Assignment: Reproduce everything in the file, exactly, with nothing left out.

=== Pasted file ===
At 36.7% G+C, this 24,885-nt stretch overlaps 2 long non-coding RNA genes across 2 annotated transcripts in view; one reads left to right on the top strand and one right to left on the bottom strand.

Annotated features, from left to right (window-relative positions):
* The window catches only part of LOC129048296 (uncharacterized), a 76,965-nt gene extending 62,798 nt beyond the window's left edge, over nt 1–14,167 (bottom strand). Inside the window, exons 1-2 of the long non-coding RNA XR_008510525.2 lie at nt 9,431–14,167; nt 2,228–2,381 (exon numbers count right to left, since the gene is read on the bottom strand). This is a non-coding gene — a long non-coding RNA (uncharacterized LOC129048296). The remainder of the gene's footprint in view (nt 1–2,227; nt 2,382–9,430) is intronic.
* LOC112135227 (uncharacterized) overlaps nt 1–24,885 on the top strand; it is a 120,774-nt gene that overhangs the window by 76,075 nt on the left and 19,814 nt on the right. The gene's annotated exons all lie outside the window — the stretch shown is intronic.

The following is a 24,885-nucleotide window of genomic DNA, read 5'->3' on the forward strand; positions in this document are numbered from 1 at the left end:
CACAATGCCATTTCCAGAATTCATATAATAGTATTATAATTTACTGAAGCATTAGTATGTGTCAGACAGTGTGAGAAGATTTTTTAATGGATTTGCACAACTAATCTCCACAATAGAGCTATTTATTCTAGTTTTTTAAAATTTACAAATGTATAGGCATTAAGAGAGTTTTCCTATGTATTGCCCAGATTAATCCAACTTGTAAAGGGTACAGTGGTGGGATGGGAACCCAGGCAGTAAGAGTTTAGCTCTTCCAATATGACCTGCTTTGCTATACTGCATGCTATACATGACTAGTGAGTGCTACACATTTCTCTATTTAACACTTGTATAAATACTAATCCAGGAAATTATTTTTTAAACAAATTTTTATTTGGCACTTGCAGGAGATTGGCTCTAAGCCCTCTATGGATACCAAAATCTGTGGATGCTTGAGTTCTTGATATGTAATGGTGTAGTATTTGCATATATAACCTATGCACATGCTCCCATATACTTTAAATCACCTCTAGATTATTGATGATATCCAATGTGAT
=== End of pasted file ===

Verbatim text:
At 36.7% G+C, this 24,885-nt stretch overlaps 2 long non-coding RNA genes across 2 annotated transcripts in view; one reads left to right on the top strand and one right to left on the bottom strand.

Annotated features, from left to right (window-relative positions):
* The window catches only part of LOC129048296 (uncharacterized), a 76,965-nt gene extending 62,798 nt beyond the window's left edge, over nt 1–14,167 (bottom strand). Inside the window, exons 1-2 of the long non-coding RNA XR_008510525.2 lie at nt 9,431–14,167; nt 2,228–2,381 (exon numbers count right to left, since the gene is read on the bottom strand). This is a non-coding gene — a long non-coding RNA (uncharacterized LOC129048296). The remainder of the gene's footprint in view (nt 1–2,227; nt 2,382–9,430) is intronic.
* LOC112135227 (uncharacterized) overlaps nt 1–24,885 on the top strand; it is a 120,774-nt gene that overhangs the window by 76,075 nt on the left and 19,814 nt on the right. The gene's annotated exons all lie outside the window — the stretch shown is intronic.

The following is a 24,885-nucleotide window of genomic DNA, read 5'->3' on the forward strand; positions in this document are numbered from 1 at the left end:
CACAATGCCATTTCCAGAATTCATATAATAGTATTATAATTTACTGAAGCATTAGTATGTGTCAGACAGTGTGAGAAGATTTTTTAATGGATTTGCACAACTAATCTCCACAATAGAGCTATTTATTCTAGTTTTTTAAAATTTACAAATGTATAGGCATTAAGAGAGTTTTCCTATGTATTGCCCAGATTAATCCAACTTGTAAAGGGTACAGTGGTGGGATGGGAACCCAGGCAGTAAGAGTTTAGCTCTTCCAATATGACCTGCTTTGCTATACTGCATGCTATACATGACTAGTGAGTGCTACACATTTCTCTATTTAACACTTGTATAAATACTAATCCAGGAAATTATTTTTTAAACAAATTTTTATTTGGCACTTGCAGGAGATTGGCTCTAAGCCCTCTATGGATACCAAAATCTGTGGATGCTTGAGTTCTTGATATGTAATGGTGTAGTATTTGCATATATAACCTATGCACATGCTCCCATATACTTTAAATCACCTCTAGATTATTGATGATATCCAATGTGAT